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BenQ HT3550 vs. Epson Home Cinema 4010

Review Contents

Connections & Measurements

BenQ HT3550 Connections

• (2) HDMI 2.0b (both with HDCP 2.2)
• (1) USB Type A 3.0 (media reader and firmware upgrades)
• (1) USB Type A (power only)
• (1) USB Type Mini B (service only)
• (1) DC 12v trigger (3.5mm mini jack)
• (2) IR Receiver (Front/Top)
• (2) Audio out (3.5mm stereo mini Jack, S/PDIF optical)
• (1) RS-232 (D-sub 9 pin, male; for control)


Epson HC 4010 Connections

  • (2) HDMI 1.4 (one with HDCP 2.2)
  • (1) USB Type A (for optical HDMI cable 300 mA max. power supply only)
  • (1) USB (for wireless and firmware)
  • (1) Mini USB (service only)
  • (1) LAN (RJ-45)
  • (1) Computer/D-sub 15 pin
  • (1) RS-232c (D-sub 9-pin)
  • (1) Trigger out (3.5 mm mini-jack) 12 V DC, 200 mA maximum

Epson Home Cinema 4010 4K Enhanced Projector Connections

Brightness. Both projectors offer full power (Normal or High) and Economic (or ECO) modes. In addition, the 4010 offers a Medium power mode between the two. The measured ANSI lumens for each projector, using the full wide angle setting for the lens in both cases, was as follows for each combination of color mode and power level:

BenQ HT3550 ANSI Lumens

MODE Normal Economic
Bright 1575 1202
Vivid TV 708 541
Cinema (REC. 709) 785 599
D.Cinema 553 422
Silence 732 559

Epson Home Cinema 4010 ANSI Lumens

MODE High Medium ECO
Dynamic 2621 2088 1703
Bright Cinema 1704 1356 1108
Natural 1787 1422 1162
Cinema 904 723 588
B&W Cinema 1539 1225 1000
Digital Cinema 928 742 603

Other key measurements for each projector were as follows:

Measurement BenQ
HC 4010
Zoom Lens Light Loss 8% 26%
Brightness Uniformity (Wide Zoom) 63% 81%
Brightness Uniformity (Full Telephoto) 67% 81%
Lowered Measured Input Lag (4K) 47-51 ms Not Available
Lowered Measured Input Lag (1080p) 60-61 ms 28.4 ms

Note that the 4010 did not work with the Bodnar 4K lag tester's signal in our tests due to the limited bandwidth of the projector's HDMI inputs. Also note that the considerably higher zoom lens light loss registered by the Epson is commensurate with its much longer zoom capability.

Fan Noise. BenQ rates the HT3550's Normal mode at 30 dB and Economic at 28 dB. Epson's rating for the HC 4010 is 31 dB in High Power mode and 20 dB in ECO. As the ratings suggest, both of the HT3550's modes as well as the HC 4010's High mode were loud enough to hear from anywhere in a small room in quiet moments. The HC 4010's Mid and Eco modes were barely audible in a quiet room.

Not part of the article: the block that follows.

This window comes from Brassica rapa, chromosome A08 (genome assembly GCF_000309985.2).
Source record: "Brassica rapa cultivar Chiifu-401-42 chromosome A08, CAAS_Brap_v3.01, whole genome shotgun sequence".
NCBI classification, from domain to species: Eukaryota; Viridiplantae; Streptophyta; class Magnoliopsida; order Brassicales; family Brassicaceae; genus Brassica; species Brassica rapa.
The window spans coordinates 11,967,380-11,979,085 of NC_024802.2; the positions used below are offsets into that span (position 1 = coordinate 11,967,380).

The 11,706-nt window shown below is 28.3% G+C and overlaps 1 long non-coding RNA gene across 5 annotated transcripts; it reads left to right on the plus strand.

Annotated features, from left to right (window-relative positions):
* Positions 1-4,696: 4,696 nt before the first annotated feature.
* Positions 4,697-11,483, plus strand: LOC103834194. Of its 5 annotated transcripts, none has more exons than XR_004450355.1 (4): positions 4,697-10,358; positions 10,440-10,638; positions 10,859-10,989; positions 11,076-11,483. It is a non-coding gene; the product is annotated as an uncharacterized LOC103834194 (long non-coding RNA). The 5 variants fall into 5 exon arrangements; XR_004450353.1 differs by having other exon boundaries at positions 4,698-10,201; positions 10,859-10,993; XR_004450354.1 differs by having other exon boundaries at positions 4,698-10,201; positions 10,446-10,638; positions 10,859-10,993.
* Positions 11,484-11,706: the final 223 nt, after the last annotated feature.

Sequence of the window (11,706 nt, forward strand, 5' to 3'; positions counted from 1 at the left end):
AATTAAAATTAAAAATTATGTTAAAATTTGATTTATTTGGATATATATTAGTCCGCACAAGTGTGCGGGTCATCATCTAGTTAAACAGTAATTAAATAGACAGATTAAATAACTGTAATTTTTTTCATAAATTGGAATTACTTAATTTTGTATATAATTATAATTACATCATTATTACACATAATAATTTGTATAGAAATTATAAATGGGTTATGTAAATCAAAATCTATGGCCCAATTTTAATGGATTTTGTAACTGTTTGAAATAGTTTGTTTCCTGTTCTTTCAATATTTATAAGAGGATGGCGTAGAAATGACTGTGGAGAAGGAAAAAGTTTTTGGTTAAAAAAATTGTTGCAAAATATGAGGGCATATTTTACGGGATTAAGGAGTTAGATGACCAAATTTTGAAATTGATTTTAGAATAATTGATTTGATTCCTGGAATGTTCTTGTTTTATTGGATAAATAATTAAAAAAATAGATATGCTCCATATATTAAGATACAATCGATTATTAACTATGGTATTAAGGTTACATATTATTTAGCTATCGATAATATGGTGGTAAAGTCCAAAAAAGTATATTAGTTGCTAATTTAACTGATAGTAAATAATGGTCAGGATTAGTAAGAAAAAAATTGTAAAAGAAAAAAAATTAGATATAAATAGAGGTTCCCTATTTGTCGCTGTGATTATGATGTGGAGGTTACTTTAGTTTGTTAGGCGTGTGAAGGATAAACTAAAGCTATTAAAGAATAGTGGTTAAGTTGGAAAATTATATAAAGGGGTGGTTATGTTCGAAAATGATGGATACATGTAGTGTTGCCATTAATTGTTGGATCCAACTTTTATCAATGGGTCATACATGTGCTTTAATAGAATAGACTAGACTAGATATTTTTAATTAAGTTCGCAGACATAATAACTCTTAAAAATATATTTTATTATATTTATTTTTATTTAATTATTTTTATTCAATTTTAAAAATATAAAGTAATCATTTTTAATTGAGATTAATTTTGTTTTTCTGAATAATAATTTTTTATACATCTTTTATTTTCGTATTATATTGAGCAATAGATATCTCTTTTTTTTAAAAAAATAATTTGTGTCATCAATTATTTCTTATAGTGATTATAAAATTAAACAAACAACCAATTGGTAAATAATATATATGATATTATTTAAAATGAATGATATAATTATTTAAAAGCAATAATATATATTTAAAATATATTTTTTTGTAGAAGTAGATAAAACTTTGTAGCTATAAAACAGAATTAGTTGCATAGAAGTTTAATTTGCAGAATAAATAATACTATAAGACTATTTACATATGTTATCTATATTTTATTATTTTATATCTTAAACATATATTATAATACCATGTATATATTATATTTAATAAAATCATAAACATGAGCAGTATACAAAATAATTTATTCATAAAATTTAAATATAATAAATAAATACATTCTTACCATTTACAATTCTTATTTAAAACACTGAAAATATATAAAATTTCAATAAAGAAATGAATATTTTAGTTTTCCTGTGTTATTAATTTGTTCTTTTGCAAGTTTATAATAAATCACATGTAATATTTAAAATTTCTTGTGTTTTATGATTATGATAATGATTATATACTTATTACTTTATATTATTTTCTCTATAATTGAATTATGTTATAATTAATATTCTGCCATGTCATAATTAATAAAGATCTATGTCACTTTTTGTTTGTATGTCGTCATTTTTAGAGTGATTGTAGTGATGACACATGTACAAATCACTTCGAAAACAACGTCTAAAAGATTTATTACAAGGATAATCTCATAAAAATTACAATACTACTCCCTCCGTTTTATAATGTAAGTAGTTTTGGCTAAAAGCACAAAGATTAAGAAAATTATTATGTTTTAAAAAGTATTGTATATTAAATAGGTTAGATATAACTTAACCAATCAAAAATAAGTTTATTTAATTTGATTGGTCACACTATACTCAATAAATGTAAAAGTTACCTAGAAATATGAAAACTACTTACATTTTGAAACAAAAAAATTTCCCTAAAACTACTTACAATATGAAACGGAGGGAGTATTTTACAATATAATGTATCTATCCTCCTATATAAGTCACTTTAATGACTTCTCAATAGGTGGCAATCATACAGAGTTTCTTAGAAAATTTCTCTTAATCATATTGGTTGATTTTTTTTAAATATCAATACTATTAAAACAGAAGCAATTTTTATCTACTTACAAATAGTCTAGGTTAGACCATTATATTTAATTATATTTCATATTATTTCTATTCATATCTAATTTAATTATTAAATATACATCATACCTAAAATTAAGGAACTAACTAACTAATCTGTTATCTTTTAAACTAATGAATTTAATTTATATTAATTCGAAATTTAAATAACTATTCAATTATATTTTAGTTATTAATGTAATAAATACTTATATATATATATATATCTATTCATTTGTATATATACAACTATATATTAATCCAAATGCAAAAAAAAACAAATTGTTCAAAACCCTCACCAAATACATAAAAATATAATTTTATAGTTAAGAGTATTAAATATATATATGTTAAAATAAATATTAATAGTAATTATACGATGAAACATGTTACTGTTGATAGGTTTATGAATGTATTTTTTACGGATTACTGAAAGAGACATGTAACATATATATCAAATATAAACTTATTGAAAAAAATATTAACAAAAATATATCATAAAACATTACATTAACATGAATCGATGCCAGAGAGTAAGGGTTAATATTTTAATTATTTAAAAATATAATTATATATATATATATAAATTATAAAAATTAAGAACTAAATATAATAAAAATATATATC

BenQ and Epson both recommend using High Altitude mode at roughly 5,000 feet and above (4,921 feet for BenQ). If you need to use the High Altitude mode with either of the HT3550's power settings or with the HC 4010's High setting, you might want to consider some form of acoustic isolation. Alternatively for the HC 4010, the 2.1x zoom lens may let you mount the projector farther away from viewers if the room is large enough.

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Features, Image Comparisons, Conclusion
Review Contents: Features, Image Comparisons, Conclusion Connections, Measurements
Comments (12) Post a Comment
Duncan Posted Aug 25, 2019 2:29 PM PST
The HT3550 can use a 120hz mode for 1080p gaming. It should have about 1/2 the lag.
Rob Sabin, Editor Posted Aug 25, 2019 2:35 PM PST
Thanks, Duncan. Unfortunately, we're stuck with the 1080p/60 signal generated internally by the Bodnar 1080p lag meter, so we have no way of verifying any improvement in lag that a 120Hz signal might impart.
kurtis Posted Aug 26, 2019 12:29 PM PST
I've owned the 4010 since last October (b-day present for myself) and I couldn't be happier. The motorized zoom and lens shift was not that important at the time of purchase, but boy does it come in handy. It really is a great feature for installation flexibility, and allows you to get your nose right up to the screen when dialing in the focus. I upgraded from an Epson 3500 to the LG HU80KA, but was not that impressed with the image quality of the LG, for $3k, so I switched back to Epson right when the 4010 was being released and haven't looked back. The image quality and contrast are amazing for the price.

For the casual user like myself, this is a safe bet, especially for the $1800 price tag. I've got the bug now, and am wondering how much better the new 5050UB could be.